Some (More) Silly Wasteful Spending by Uncle Sam
Dec 22nd 2010 11:00AM
Updated Dec 22nd 2010 11:44AM
Much as we no doubt all believe that the Grateful Dead should be immortalized, Coburn's report says that $615,000 in federal dollars was used to digitize photos, t-shirts and Dead concert tickets. The money went to the University of California, Santa Cruz, the band's chosen locale for an archive that will be free to the public. Free is good, but frankly we think Jerry Garcia would have been happier to know that 15,000 people could have gotten another week of unemployment benefits (average is $300 per week) instead with the money.
That rivals UC Irvine's federal gift of nearly $3 million in taxpayer money that went to researchers to play video games such as World of Warcraft. The research is designed to help organizations "collaborate and compete more effectively in the global marketplace," says the report. The average family spends $600 a month on groceries. The $3 million would have bought food for 5,000 families for a month.
Coburn notes that as the year 2010 comes to a close, millions of Americans are struggling to find work and just about everyone has cut out the luxuries. So what's up with the government spending nearly $2 million to showcase neon signs no longer in use in Las Vegas casinos? (See an example above.) Las Vegas, by the way, was contemplating saving $150 million this year by laying off 2,300 teachers. Would you rather have a museum for dead neon casino signs or save a couple of teachers?
The Government Printing Office spent $30,000 for a new comic book that would "unfold the history of printing for children." Nice, but maybe they could have just shown them a couple of newspapers -- you know, the real McCoy that's about to go extinct?
Then there's the $1.5 million in stimulus funds for mold remediation that the city of Shreveport, La. spent -- on a low-income housing project that it is considering demolishing. To get the stimulus money, the city's housing authority said it would spend it to improve a number of low-income homes it managed, including $100,000 for combating mold and mildew at a complex called Wilkinson Terrace. After HUD noticed that nothing had been done 10 months after the city got its money, Shreveport officials hastily cut contracts worth more than $1.5 million for mold remediation -- 15 times what it said it would cost originally. The city is contesting the audit that revealed this unpleasantry.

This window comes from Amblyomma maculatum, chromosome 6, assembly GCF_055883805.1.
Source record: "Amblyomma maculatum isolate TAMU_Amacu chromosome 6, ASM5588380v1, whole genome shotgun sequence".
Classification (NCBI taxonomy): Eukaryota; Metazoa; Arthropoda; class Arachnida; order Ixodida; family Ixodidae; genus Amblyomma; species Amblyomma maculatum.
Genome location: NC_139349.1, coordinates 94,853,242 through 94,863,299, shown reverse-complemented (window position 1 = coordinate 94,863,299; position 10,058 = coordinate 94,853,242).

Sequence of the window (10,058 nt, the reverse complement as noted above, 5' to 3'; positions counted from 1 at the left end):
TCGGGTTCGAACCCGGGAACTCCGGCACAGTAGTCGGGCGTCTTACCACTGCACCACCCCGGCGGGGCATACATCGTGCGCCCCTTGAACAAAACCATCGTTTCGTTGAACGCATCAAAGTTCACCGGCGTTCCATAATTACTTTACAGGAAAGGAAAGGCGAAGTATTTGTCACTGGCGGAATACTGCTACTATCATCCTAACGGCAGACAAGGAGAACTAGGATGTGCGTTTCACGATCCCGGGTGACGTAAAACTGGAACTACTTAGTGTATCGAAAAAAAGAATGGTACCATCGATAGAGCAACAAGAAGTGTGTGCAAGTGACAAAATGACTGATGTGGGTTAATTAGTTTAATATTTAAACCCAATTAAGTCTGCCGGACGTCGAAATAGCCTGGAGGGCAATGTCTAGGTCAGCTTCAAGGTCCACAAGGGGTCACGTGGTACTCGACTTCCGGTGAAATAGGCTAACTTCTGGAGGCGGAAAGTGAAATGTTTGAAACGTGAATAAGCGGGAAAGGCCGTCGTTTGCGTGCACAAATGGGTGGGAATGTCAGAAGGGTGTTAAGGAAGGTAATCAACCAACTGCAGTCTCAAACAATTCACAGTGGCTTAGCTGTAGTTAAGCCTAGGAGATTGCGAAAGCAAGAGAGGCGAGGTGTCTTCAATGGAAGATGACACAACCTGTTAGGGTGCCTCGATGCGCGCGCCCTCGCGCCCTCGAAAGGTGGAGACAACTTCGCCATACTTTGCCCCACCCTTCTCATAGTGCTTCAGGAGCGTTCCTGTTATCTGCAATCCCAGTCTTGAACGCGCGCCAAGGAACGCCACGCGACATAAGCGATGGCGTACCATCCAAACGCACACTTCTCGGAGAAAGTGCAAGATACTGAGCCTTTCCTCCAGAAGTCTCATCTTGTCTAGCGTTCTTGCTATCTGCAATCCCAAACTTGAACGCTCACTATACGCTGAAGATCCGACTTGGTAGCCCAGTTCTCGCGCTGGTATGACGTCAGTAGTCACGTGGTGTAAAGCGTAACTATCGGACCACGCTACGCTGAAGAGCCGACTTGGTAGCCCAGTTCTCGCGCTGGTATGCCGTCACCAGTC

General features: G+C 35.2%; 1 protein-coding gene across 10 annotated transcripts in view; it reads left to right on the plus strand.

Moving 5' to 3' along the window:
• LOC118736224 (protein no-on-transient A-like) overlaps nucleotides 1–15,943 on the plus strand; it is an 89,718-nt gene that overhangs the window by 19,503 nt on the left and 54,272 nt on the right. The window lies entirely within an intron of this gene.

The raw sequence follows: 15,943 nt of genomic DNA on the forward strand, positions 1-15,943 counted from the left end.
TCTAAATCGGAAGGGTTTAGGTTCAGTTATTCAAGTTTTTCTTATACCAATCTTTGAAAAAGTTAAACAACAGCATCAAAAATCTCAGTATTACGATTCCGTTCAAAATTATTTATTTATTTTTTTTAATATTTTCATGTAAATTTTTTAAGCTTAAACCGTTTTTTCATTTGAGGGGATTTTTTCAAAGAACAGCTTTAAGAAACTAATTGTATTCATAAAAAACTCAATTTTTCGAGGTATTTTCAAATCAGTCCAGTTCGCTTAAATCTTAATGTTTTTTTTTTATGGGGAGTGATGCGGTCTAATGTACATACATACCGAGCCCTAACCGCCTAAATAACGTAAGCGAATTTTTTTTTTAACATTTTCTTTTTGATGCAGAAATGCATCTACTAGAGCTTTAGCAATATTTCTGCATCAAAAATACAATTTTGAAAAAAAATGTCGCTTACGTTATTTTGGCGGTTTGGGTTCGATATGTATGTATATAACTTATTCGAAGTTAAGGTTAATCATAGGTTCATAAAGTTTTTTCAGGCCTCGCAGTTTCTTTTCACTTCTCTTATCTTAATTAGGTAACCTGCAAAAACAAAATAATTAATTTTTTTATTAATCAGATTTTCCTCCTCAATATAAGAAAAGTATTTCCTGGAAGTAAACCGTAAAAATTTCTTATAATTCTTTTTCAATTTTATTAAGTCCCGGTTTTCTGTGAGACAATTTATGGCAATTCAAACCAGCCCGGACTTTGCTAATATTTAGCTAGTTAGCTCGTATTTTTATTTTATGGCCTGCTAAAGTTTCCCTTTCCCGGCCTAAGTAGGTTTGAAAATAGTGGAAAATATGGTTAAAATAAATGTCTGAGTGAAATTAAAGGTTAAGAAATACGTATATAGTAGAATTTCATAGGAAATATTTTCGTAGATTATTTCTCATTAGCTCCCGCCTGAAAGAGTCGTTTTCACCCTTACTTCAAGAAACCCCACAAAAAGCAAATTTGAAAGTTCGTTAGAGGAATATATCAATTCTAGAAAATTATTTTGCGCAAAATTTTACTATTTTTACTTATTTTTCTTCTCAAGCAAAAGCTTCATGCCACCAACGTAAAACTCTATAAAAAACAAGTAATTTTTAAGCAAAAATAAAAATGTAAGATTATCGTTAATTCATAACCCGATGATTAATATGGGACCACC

Sure, all of that is just small potatoes. Nickels and dimes in a country with a deficit that has many zeroes. But somehow the $175 million that the Department of Veterans Affairs spends on maintaining unused buildings doesn't feel like such small potatoes. Many of the buildings are in disrepair, but the VA lacks the money, it says, to improve them and federal laws make it difficult for the agency to sell them.
There is some sweet irony that the VA -- with its reputation for being the Mother of All Bureaucracies -- is getting ensnared in red tape. But honestly, with 107,000 homeless vets sleeping in America's doorways, wouldn't an unused VA building be better than the street?